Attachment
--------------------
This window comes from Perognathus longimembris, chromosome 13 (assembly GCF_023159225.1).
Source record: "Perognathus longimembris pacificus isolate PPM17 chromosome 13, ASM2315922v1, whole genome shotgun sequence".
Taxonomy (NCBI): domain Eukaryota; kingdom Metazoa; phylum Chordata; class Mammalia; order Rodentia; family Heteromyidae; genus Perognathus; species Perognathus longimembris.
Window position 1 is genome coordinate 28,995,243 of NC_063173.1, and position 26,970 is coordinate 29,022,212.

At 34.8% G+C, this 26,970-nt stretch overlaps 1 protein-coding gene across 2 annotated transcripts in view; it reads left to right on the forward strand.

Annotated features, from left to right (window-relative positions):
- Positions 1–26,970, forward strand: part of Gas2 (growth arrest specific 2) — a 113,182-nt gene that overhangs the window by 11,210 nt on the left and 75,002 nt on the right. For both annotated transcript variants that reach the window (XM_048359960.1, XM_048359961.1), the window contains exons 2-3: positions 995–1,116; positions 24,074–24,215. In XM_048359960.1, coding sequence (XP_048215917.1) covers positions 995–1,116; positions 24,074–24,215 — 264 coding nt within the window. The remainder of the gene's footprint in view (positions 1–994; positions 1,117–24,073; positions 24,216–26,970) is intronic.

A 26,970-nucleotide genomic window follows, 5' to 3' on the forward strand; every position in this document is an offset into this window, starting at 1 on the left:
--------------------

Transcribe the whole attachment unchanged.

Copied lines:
This window comes from Perognathus longimembris, chromosome 13 (assembly GCF_023159225.1).
Source record: "Perognathus longimembris pacificus isolate PPM17 chromosome 13, ASM2315922v1, whole genome shotgun sequence".
Taxonomy (NCBI): domain Eukaryota; kingdom Metazoa; phylum Chordata; class Mammalia; order Rodentia; family Heteromyidae; genus Perognathus; species Perognathus longimembris.
Window position 1 is genome coordinate 28,995,243 of NC_063173.1, and position 26,970 is coordinate 29,022,212.

At 34.8% G+C, this 26,970-nt stretch overlaps 1 protein-coding gene across 2 annotated transcripts in view; it reads left to right on the forward strand.

Annotated features, from left to right (window-relative positions):
- Positions 1–26,970, forward strand: part of Gas2 (growth arrest specific 2) — a 113,182-nt gene that overhangs the window by 11,210 nt on the left and 75,002 nt on the right. For both annotated transcript variants that reach the window (XM_048359960.1, XM_048359961.1), the window contains exons 2-3: positions 995–1,116; positions 24,074–24,215. In XM_048359960.1, coding sequence (XP_048215917.1) covers positions 995–1,116; positions 24,074–24,215 — 264 coding nt within the window. The remainder of the gene's footprint in view (positions 1–994; positions 1,117–24,073; positions 24,216–26,970) is intronic.

A 26,970-nucleotide genomic window follows, 5' to 3' on the forward strand; every position in this document is an offset into this window, starting at 1 on the left: